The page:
Coastal Conservation News Archive

A complete archive of our past news articles, beginning in Fall 2016; older articles from our previous website are available in the historical archive

In Memoriam: Jack Broome

Jack Broome and Althea Pratt-Broome. We regret the passing, but celebrate the life, of one of Oregon Shores’ original activists and leaders. Jack Broome passed away in June at the age of 97. Jack was a prominent Oregon architect for decades. He is the “B” in Boora Architects, originally Broome, Oringdulph, O'Toole, Rudolf, and Associates, a major firm that...Read more

Jordan Cove Appeals Continue

Jordan Cove (top of photo) and the North Spit.\Photo by Alex Derr. Oregon's land use program can be the Achilles' heel of destructive projects. Vast multinational schemes backed by abusive national administrations can be blocked through application of local land use plans. So it may be with the proposed Jordan Cove LNG export facility, which Canadian...Read more

BioBlitzes in a New Format Coming up in July

Fawn Custer (kneeling), CoastWatch's citizen science trainer, leads a BioBlitz at Cascade Head. A BioBlitz is an intensive survey of a defined area with the goal of identifying all the species to be found in that area at one time, generally involving members of the public assisted by experts. It is a snapshot of biodiversity. In past years, coastal...Read more

CoastWatch Joins Hunt for Hybrid Beachgrass

Rebecca Mostow in the field. Much of the terrain of the Oregon's sandy shoreline we see today has been shaped by two dominant, invasive beachgrass species. They build the tall, stable dunes that parallel sandy beaches, providing some protection for infrastructure but causing the decline of native animal and plant species. A team from Oregon State University...Read more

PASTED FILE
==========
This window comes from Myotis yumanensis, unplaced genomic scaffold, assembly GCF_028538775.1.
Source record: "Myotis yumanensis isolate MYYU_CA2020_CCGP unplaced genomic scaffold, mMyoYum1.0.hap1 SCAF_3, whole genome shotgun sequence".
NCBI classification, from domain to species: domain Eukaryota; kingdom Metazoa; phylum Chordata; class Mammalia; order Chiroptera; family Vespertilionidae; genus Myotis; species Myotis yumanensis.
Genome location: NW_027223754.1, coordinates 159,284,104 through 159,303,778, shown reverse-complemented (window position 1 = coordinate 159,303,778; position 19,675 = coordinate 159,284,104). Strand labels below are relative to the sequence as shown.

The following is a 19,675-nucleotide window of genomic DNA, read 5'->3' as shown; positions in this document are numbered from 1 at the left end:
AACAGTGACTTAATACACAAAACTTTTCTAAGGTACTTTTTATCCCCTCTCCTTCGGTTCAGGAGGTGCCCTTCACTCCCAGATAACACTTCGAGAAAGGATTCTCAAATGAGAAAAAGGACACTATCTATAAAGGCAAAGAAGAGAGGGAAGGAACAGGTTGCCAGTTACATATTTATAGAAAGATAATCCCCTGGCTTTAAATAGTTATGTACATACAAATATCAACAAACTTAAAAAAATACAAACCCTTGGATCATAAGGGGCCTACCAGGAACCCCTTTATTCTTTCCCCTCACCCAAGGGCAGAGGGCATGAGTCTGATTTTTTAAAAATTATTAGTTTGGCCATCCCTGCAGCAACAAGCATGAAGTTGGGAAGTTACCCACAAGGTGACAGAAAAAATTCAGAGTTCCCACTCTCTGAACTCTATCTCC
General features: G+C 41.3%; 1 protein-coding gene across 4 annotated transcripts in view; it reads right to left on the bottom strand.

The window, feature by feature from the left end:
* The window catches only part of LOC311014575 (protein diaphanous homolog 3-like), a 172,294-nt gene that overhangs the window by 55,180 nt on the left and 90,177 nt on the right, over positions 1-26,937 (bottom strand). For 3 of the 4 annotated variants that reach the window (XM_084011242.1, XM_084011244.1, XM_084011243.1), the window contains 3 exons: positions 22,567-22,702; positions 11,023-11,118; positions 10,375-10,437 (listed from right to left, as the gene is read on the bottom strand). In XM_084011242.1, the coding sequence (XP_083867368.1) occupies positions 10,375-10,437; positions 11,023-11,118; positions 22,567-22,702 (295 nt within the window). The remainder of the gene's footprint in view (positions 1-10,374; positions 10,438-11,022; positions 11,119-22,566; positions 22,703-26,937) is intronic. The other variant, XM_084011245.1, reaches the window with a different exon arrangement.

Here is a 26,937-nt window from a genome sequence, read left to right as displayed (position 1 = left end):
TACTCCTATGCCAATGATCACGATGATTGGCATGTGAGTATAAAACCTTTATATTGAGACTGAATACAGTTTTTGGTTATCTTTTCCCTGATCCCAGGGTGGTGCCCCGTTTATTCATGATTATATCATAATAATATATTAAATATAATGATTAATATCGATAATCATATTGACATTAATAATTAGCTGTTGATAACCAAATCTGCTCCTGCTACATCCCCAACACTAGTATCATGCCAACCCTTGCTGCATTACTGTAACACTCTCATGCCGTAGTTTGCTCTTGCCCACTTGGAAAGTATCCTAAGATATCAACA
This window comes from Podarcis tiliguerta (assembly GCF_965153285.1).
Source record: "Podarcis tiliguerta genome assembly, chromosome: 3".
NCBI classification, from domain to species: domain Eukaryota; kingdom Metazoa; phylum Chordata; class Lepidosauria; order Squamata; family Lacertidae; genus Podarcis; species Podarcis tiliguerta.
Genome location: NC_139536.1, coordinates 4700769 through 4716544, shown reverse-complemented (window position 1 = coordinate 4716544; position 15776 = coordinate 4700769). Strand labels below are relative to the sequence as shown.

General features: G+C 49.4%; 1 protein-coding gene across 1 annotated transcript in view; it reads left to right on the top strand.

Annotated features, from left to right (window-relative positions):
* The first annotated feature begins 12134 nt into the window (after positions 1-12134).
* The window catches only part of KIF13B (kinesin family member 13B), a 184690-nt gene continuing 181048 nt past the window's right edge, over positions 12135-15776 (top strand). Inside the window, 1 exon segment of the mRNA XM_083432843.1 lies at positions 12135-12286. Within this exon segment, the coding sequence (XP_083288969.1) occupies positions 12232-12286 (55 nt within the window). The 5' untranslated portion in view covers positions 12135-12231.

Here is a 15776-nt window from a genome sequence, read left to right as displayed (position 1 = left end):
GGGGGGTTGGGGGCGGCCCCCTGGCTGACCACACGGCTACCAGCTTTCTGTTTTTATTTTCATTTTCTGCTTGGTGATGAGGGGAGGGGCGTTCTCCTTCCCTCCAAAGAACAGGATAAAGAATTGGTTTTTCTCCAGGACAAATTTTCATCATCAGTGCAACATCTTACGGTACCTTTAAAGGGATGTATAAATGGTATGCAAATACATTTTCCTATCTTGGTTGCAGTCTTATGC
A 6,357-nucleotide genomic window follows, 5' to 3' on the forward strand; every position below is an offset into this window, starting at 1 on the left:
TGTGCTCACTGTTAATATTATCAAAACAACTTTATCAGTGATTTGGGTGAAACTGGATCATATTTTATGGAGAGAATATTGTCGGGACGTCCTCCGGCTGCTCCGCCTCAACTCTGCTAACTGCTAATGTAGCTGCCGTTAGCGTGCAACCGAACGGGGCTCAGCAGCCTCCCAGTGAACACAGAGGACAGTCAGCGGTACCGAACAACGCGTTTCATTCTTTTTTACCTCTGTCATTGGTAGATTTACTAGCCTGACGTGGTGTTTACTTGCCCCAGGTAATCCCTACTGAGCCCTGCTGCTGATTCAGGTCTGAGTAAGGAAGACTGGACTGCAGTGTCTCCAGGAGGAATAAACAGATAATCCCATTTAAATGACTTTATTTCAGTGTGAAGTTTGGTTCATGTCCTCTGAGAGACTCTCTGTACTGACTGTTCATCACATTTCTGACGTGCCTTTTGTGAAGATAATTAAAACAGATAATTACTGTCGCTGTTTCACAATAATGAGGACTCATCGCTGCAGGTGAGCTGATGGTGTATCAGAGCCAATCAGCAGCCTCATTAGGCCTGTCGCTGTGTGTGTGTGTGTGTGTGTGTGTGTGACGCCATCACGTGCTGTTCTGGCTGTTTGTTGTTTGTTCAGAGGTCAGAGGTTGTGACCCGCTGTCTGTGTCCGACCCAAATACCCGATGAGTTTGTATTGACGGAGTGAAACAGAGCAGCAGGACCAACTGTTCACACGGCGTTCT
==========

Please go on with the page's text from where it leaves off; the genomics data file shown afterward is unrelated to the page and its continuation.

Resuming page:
CoastWatch training on rocky shore habitats.\Photo by Daniel Anderson.

CoastWatch Webinars Now Available on YouTube

CoastWatch training on rocky shore habitats.\Photo by Daniel Anderson. With the onset of pandemic restrictions on travel and meetings, CoastWatch pivoted rapidly toward working online to maintain volunteer training and public education and to keep the mile adopter community connected. It required some hasty re-orientation for a program that has always relied on...Read more

A Message from the Board and Staff of Oregon Shores

We want to acknowledge this historic time of uprising in demand for racial justice by stating that the staff and board of the Oregon Shores Conservation Coalition join all concerned Americans in outrage at our nation’s continued systemic racism, and in sorrow over the violent and senseless deaths of George Floyd, Breonna Taylor, and countless other Black people at the hands of the police. Each...Read more

Special Volunteer Needed for King Tides Project

CoastWatch collaborates with the state’s Coastal Management Program on the King Tides Project every year. Through this project, volunteer photographers document that highest tides of the year. We have a trove of photographs, growing in value every year, as we develop an ever-more-detailed portrait of the coast’s vulnerability to flooding and sea level rise. However, the photos, to be really...Read more

CoastWatching Moves Online

CoastWatchers Dave and Diane Bilderback conducting a beached bird survey. The coronavirus crisis poses particular difficulties for a program like CoastWatch, which brings people together for educational events and projects on the shore, while encouraging volunteers to monitor a shoreline which is currently closed to many. But the program has now pivoted to an...Read more
Volunteers removing Scotch Broom in the Oregon Dunes.\Photo by Dina Pavlis.

Scotch Broom Stalkers Needed in May

Volunteers removing Scotch Broom in the Oregon Dunes.\Photo by Dina Pavlis. As invasive plants on the Oregon coast go, Scotch Broom is second only to European beachgrass in the extent to which it has occupied and reshaped shoreline, bluff, and dune habitats. The Western Invasives Network has declared a Great Scotch Broom Census, to take place during the entire...Read more

Public Comment on Rocky Habitat Plan Due

Tidepool at Cape Perpetua.\Photo by Briton Ogden. The public has one more chance to offer comments on Oregon’s newly emerging Rocky Habitat Management Strategy. After several years of work—in which Oregon Shores has participated actively—an all-but-final draft is being considered. The Ocean Policy Advisory Council (OPAC) is expected to consider adopting the...Read more